Marak (Inc.) Consulting was established in the UK in 2008 and held its first local content related event on 30 October 2009 in Lagos, Nigeria in conjunction with its Nigerian affiliate, Bellfront Global. This event was partly necessitated by an empirical research conducted by Marak Consulting into the bottlenecks preventing Nigerian companies from participating in the billion-dollar oil/gas supply chain. The event was well attended by delegates including representatives from Chevron; Shell; BG Group; Riise Underwater Engineering; International Energy Services; government representatives from Department of Petroleum Resources (DPR) and National Petroleum Investment Management services (NAPIMS), amongst many others.

Marak (Inc) Consulting have continued to be active in packaging bespoke events, trainings and workshops this past decade, and are currently organizing the current Local Content Conference through the US affiliate, Marak Alliance LLC. Invited speakers and participants have been carefully drawn from a global pool of internationally renowned local content experts from extractive industry, government representatives/policy makers, the World Bank, IMF, OPEC, AU, EU, UN, etc. The confirmed keynote speaker is H.E Goodluck Jonathan, PhD whose regime enacted the Nigerian Oil and Gas Industry Content Development Act 2010 – a game changer for local businesses.

The Conference is scheduled to hold from 30 April to 02 May 2018 in Houston, Texas during the OTC week to allow delegates attending the OTC to also participate in the event. Extractive industries are central to the economic activities of 81 countries around the world with a combined population of 3.5 billion people. However, despite these resources (oil, gas or minerals), 69% of the population in mostly developing countries live in poverty. Due to lack of local capacity, Multi-National Corporations (MNC) rely on global supply chains to conduct most phases of its business. However, host countries are increasingly demanding localization of the oil/gas supply chains that affords preferential national treatment to indigenous companies through local content policies/laws.

Local content policies are not a new concept, and its foundation rest on linkage theories and cluster development. The concept is a powerful one since it suggests that through linkages the resource dependent economy will avoid the ‘resource curse”; create more jobs and increase its revenues while diversifying the economy.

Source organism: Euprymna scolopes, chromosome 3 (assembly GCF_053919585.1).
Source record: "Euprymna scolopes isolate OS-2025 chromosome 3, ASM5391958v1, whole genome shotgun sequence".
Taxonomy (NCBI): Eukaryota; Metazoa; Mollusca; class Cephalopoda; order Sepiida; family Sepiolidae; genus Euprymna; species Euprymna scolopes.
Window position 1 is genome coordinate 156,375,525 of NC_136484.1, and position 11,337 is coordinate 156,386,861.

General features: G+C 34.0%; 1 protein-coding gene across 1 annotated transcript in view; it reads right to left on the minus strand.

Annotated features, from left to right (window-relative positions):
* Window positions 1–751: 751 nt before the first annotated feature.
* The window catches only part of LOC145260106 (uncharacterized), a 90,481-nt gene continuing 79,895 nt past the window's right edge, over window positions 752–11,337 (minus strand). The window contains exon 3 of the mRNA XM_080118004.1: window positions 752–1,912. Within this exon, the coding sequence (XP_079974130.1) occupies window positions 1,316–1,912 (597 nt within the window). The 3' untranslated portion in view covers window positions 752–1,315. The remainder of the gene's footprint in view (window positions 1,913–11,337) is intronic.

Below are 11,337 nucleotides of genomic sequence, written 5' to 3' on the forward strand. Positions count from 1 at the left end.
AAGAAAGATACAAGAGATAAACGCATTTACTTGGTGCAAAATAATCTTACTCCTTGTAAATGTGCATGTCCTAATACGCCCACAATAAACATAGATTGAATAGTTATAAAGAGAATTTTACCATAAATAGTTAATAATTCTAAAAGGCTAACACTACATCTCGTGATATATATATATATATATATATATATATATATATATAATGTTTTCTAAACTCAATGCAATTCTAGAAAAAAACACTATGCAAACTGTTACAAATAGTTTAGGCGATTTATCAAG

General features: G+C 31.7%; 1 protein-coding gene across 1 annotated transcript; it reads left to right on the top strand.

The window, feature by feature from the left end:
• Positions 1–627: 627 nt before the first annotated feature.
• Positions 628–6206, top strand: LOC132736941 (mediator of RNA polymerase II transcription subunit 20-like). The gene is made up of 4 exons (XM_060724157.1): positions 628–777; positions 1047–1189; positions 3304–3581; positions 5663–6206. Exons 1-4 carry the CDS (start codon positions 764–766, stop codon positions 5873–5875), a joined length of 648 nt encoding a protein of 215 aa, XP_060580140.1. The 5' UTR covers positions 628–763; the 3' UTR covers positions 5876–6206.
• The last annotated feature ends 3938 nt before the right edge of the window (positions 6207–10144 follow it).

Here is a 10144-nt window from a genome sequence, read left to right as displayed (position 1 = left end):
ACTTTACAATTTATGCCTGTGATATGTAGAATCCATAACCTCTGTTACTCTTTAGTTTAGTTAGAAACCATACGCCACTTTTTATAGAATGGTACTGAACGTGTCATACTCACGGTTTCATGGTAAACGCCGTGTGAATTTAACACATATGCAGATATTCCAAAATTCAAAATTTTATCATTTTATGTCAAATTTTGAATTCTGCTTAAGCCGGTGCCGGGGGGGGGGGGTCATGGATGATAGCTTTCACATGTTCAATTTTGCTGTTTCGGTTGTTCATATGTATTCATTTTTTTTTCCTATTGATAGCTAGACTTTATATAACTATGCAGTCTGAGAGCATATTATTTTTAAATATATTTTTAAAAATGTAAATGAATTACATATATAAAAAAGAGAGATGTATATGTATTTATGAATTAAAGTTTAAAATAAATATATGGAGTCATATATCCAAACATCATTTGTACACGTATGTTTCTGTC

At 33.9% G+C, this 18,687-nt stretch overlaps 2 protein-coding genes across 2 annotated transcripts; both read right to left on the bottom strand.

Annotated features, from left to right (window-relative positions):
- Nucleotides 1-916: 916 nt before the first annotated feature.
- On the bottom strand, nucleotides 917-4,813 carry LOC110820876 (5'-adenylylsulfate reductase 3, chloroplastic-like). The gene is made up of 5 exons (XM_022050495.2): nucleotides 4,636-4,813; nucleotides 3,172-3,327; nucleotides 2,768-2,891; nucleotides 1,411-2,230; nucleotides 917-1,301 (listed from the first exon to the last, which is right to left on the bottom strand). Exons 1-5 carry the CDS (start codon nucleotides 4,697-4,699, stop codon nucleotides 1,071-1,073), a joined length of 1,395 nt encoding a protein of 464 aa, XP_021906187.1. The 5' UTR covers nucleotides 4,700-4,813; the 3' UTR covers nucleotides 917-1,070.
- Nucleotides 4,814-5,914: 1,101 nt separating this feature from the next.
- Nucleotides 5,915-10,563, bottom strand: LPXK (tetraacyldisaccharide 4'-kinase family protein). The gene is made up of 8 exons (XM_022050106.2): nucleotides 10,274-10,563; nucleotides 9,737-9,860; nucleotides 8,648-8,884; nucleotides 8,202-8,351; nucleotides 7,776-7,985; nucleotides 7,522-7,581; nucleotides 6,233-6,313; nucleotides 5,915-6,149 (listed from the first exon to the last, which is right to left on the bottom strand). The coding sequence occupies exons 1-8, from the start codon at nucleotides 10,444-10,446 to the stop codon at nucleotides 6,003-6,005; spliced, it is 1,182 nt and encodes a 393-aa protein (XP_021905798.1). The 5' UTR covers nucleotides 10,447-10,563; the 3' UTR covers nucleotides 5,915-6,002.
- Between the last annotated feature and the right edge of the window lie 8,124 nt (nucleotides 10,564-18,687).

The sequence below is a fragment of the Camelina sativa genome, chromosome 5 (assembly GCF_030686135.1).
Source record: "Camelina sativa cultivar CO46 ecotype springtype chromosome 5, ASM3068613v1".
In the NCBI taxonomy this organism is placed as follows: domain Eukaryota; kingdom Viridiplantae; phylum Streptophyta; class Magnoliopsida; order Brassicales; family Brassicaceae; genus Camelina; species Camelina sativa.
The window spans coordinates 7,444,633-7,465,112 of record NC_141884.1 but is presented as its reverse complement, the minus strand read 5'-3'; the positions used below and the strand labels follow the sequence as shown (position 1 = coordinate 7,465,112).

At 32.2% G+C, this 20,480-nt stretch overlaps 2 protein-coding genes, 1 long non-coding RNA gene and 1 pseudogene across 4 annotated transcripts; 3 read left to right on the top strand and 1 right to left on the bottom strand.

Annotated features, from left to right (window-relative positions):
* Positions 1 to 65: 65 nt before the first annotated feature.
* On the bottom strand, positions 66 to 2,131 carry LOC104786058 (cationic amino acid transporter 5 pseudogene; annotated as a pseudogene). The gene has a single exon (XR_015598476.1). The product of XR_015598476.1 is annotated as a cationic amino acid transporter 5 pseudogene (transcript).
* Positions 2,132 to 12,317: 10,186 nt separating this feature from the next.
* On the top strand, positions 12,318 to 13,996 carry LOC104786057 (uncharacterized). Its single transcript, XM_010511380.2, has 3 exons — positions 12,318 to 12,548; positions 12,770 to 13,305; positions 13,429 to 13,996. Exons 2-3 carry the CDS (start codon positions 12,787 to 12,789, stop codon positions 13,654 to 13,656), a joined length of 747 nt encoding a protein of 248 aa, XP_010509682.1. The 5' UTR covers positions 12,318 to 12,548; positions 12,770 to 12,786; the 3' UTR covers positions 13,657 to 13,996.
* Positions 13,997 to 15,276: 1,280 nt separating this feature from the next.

Through local content policies, backward linkages are created when buyers within extractive industries source goods and services for production processes from local suppliers to boost the GDP of the host country.

Host countries have basically three options for local content policies. One is the adoption of quantitative requirements mandated by legislation where MNC must measure and report a certain percentage of employment or procurement done by locals. The other is a voluntary obligation focusing instead on facilitating or improving the conditions in which local content can prosper, for example by adopting technology transfer or training program. Or a combination of both.

The enthusiasm for the adoption of local content emerges from the well reported failure of many countries to achieve sustainable economic development out of the revenues and rents generated by the exploitation of their resources. The Conference aims to present the platform for all local content stakeholders (government officials, the oil and gas industry, representatives of the World Bank, IMF, WTO, academia, etc.) to unify efforts to address issues affecting the future of local content, which may be a means of curbing economic migration, conflict between MNCs and host communities as well as extreme poverty in resource rich developing/emerging economies.

Answers to the following key questions will be sought at the Conference:

  • What challenges and successes flow from the implementation of local content from the perspective of MNCs, National Oil Companies, Oil Servicing Companies and Local Companies?
  • How will the World Bank’s decision to stop all lending for oil and gas projects after 2019, with the exception of certain gas projects in the poorest countries facing exceptional circumstances, impact current local content efforts in these nations?
  • How can local content policies help create lateral linkages to achieve UN Sustainable Development Goals and overcome climate change challenges through affordable renewable energy and non-oil dependent economies?
  • Would a globally acceptable standard of reporting local content activities by MNCs be preferable to mandatory local content regulations?
  • What are the different strategies adopted by MNC’s aimed at increasing local employment and supporting local businesses?
  • In regards to extractive corporations, are your local content initiatives confined inside your corporate social responsibility framework, and not always aligned with government industrialization goals or objectives?

Most of the localization programs have resulted, according to some research, on shallow linkages focusing on low value-added activities.

It is clear that in recent years a more coordinated effort has emerged, in some climes, between MNC, local business associations, government regulators and international NGO’s, aimed at proposing “best practices” in the implementation of local content policies (voluntarily or legislated). The one-billion-dollar question is: what is the impact so far?

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